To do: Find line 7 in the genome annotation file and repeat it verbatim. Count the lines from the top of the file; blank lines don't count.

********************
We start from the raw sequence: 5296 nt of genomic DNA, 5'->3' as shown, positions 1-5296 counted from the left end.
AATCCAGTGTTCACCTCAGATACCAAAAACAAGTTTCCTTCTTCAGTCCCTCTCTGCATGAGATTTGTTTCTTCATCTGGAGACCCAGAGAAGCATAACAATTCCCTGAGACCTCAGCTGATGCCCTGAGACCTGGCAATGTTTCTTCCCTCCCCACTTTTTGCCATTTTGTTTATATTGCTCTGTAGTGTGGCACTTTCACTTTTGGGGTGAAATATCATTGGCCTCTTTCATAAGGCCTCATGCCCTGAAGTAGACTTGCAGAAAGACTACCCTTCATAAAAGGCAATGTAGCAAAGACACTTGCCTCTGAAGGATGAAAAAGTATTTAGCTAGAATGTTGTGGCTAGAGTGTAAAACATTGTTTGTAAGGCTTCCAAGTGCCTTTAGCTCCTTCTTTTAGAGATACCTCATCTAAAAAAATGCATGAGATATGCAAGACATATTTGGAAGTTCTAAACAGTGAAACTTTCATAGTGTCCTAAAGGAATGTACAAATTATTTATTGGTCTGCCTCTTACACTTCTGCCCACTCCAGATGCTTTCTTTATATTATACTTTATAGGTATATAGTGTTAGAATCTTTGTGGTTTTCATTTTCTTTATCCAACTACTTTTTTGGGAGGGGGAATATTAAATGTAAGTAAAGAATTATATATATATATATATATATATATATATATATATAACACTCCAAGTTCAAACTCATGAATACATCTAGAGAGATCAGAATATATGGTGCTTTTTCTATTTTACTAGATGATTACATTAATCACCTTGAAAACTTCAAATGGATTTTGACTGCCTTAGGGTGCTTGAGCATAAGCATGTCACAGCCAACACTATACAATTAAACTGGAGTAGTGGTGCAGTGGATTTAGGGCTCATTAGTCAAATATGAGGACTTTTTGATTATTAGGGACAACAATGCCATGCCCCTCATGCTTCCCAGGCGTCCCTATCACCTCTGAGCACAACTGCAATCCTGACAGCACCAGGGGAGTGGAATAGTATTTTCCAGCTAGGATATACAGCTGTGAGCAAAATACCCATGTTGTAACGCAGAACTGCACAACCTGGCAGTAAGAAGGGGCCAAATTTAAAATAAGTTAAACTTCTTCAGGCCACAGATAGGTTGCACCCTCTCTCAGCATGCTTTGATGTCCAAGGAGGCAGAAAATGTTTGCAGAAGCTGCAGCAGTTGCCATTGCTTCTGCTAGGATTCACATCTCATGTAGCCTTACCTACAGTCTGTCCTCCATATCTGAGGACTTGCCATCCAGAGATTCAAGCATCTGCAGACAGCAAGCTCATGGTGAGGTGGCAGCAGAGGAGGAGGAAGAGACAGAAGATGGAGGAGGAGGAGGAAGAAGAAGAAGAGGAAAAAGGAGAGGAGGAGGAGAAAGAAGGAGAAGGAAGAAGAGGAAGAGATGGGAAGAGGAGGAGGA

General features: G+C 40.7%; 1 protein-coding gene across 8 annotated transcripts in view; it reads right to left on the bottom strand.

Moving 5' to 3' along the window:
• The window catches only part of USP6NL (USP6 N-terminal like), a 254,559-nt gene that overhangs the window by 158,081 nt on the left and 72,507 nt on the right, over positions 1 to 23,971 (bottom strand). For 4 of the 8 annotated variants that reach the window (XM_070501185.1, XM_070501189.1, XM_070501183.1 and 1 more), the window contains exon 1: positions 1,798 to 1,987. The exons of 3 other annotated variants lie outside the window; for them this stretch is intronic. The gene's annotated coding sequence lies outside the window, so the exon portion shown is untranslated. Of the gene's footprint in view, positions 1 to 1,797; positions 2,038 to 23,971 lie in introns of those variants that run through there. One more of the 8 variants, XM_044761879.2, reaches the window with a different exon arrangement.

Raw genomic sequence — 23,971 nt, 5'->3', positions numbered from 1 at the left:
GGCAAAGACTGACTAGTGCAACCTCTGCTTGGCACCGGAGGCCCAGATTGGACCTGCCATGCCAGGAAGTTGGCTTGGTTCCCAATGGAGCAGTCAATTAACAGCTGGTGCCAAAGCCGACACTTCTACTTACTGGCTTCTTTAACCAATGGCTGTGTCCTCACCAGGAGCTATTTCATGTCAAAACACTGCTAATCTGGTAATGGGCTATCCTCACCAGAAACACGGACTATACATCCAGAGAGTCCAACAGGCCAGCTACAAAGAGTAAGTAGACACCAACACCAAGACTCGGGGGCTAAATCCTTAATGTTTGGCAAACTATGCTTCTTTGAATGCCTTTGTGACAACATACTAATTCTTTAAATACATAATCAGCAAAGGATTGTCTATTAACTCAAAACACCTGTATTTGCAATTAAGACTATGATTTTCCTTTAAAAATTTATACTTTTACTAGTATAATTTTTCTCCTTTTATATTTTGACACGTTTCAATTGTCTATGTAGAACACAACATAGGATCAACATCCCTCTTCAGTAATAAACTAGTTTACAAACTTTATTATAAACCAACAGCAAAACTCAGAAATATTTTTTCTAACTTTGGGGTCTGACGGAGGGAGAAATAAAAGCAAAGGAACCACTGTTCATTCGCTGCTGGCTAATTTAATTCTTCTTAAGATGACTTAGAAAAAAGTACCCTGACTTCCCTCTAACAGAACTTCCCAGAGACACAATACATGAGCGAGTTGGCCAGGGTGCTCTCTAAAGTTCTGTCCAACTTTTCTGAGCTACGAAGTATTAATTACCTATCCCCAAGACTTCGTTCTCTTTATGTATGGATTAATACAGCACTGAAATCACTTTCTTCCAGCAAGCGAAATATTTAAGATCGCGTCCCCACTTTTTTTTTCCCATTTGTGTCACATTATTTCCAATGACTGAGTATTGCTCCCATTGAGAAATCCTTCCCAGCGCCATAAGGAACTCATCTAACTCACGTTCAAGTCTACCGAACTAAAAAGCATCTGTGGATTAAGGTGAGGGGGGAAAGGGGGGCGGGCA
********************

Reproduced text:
GGCAAAGACTGACTAGTGCAACCTCTGCTTGGCACCGGAGGCCCAGATTGGACCTGCCATGCCAGGAAGTTGGCTTGGTTCCCAATGGAGCAGTCAATTAACAGCTGGTGCCAAAGCCGACACTTCTACTTACTGGCTTCTTTAACCAATGGCTGTGTCCTCACCAGGAGCTATTTCATGTCAAAACACTGCTAATCTGGTAATGGGCTATCCTCACCAGAAACACGGACTATACATCCAGAGAGTCCAACAGGCCAGCTACAAAGAGTAAGTAGACACCAACACCAAGACTCGGGGGCTAAATCCTTAATGTTTGGCAAACTATGCTTCTTTGAATGCCTTTGTGACAACATACTAATTCTTTAAATACATAATCAGCAAAGGATTGTCTATTAACTCAAAACACCTGTATTTGCAATTAAGACTATGATTTTCCTTTAAAAATTTATACTTTTACTAGTATAATTTTTCTCCTTTTATATTTTGACACGTTTCAATTGTCTATGTAGAACACAACATAGGATCAACATCCCTCTTCAGTAATAAACTAGTTTACAAACTTTATTATAAACCAACAGCAAAACTCAGAAATATTTTTTCTAACTTTGGGGTCTGACGGAGGGAGAAATAAAAGCAAAGGAACCACTGTTCATTCGCTGCTGGCTAATTTAATTCTTCTTAAGATGACTTAGAAAAAAGTACCCTGACTTCCCTCTAACAGAACTTCCCAGAGACACAATACATGAGCGAGTTGGCCAGGGTGCTCTCTAAAGTTCTGTCCAACTTTTCTGAGCTACGAAGTATTAATTACCTATCCCCAAGACTTCGTTCTCTTTATGTATGGATTAATACAGCACTGAAATCACTTTCTTCCAGCAAGCGAAATATTTAAGATCGCGTCCCCACTTTTTTTTTCCCATTTGTGTCACATTATTTCCAATGACTGAGTATTGCTCCCATTGAGAAATCCTTCCCAGCGCCATAAGGAACTCATCTAACTCACGTTCAAGTCTACCGAACTAAAAAGCATCTGTGGATTAAGGTGAGGGGGGAAAGGGGGGCGGGCA